This is kind of a continuation of another thread on place names where St. Johns came up. St. Johns actually has some great stories--as well as a rather sordid history that is akin to what Hollywood likes to portray the west. But first--let me qualify myself. My dads side of the family has been in St. Johns since 1874--I was born and raised there, as were the four generations before me. Unfortunetely, i'm currently studying in Virginia and only have access to my memory--which fails me sometimes, so please forgive any wrong dates or names.
Now...on to St. Johns. The first known person in the area was Jose Saavadra, who was there around the 1850's. He built the diversion dam and a grist mill (which i'm trying to prove is still standing). He built the original El Vadito for Luna (who Luna New Mexico is named after, and who also drowned in a sheep dipping vat on his ranch outside Concho after he'd had a little too much to drink), so he could get his sheep across the Little Colorado river. It was later set up at a toll bridge (and yes, you can still see part of it coming out of the bank around Apodaca street). There were a couple of Hispanic families that lived along the river during this time--the last names being Lucero, Saavadra, Candaleria, Baca, and Chavez.
Around 1870, Soloman Barth arrived in the area with his wife and pretty much the whole town of Cubero New Mexico. They settled along the river with the other families and the town kept its name of El Vadito. (The family names that came with Barth were Pena, Jarmillo, Perez, and many others I can't recall at the moment)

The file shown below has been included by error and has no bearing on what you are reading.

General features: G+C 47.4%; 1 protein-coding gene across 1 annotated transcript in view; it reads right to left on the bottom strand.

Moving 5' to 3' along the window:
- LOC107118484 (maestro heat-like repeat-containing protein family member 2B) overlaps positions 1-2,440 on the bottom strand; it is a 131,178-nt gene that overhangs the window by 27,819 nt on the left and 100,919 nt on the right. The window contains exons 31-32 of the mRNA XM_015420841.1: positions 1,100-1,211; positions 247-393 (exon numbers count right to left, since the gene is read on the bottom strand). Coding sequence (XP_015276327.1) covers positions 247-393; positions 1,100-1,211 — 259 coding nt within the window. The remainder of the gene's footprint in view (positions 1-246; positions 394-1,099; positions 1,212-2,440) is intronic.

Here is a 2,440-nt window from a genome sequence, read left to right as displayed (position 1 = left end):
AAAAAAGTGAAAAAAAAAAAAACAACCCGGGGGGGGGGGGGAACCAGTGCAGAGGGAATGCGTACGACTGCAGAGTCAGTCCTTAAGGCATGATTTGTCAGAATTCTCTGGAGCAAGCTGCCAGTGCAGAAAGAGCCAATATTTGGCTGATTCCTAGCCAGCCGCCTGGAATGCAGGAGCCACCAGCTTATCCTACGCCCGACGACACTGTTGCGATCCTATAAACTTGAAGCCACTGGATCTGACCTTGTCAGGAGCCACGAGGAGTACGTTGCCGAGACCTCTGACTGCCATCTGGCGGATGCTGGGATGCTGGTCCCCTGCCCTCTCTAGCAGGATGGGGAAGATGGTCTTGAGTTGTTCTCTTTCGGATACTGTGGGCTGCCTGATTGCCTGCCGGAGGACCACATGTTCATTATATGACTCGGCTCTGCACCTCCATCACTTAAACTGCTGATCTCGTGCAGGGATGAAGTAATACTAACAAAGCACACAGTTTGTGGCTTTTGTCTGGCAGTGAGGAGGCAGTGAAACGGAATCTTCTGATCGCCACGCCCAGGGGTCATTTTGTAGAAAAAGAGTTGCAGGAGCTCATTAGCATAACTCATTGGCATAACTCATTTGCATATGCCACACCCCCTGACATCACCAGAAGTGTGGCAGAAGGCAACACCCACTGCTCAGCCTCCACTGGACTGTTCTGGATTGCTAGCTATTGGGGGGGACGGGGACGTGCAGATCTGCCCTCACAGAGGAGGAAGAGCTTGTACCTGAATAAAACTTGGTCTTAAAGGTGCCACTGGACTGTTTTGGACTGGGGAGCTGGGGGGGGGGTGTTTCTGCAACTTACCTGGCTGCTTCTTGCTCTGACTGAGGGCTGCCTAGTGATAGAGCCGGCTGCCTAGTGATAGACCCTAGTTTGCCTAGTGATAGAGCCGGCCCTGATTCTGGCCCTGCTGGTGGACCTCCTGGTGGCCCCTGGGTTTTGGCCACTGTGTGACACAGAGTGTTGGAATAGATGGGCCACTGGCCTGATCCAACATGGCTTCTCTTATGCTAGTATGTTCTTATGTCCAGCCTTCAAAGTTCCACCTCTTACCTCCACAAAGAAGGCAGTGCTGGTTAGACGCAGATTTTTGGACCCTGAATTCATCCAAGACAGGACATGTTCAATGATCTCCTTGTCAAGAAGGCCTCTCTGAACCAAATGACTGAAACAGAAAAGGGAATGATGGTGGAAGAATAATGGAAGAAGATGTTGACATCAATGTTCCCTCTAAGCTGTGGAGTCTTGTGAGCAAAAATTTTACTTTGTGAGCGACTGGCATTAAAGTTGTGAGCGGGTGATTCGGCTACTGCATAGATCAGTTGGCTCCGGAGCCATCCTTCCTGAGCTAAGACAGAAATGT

In 1871 Mormon families moved into the area. There was originally one settlement, called The Meadows. The families that lived there were Barry, Farr, Isaacson and Tenney, to name a few. A couple years later the town of Salem sprung up a little ways down. Salem got a post office before St. Johns for some strange reason, but the land was really bad and marshy. In 1874 the town of El Vadito tried to get a post office, and it was decided the name of the town would be changed to San Juan, in recognition of the towns 'first lady' Maria San Juan de Baca. The government changed the name to St. Johns (the "s" at the end is still pondered over)
Around 1880 the Mormon Church bought land down by the river (where most of present day St. Johns is) from Soloman Barth for 500 head of American cattle. Now, how Barth thought he had the right to sell this land is still a mystery to me. There never was a land grant, and the people who were living there would/should have had squatters rights. However, Barth did sell the land and the Mormons from Salem and the Meadows, as well as some fresh from Utah moved onto it. And THAT'S when it really started to get interesting (and bloody and hateful) but that's a story for next time. (i'm tired of typing, but I will take it up after I rest)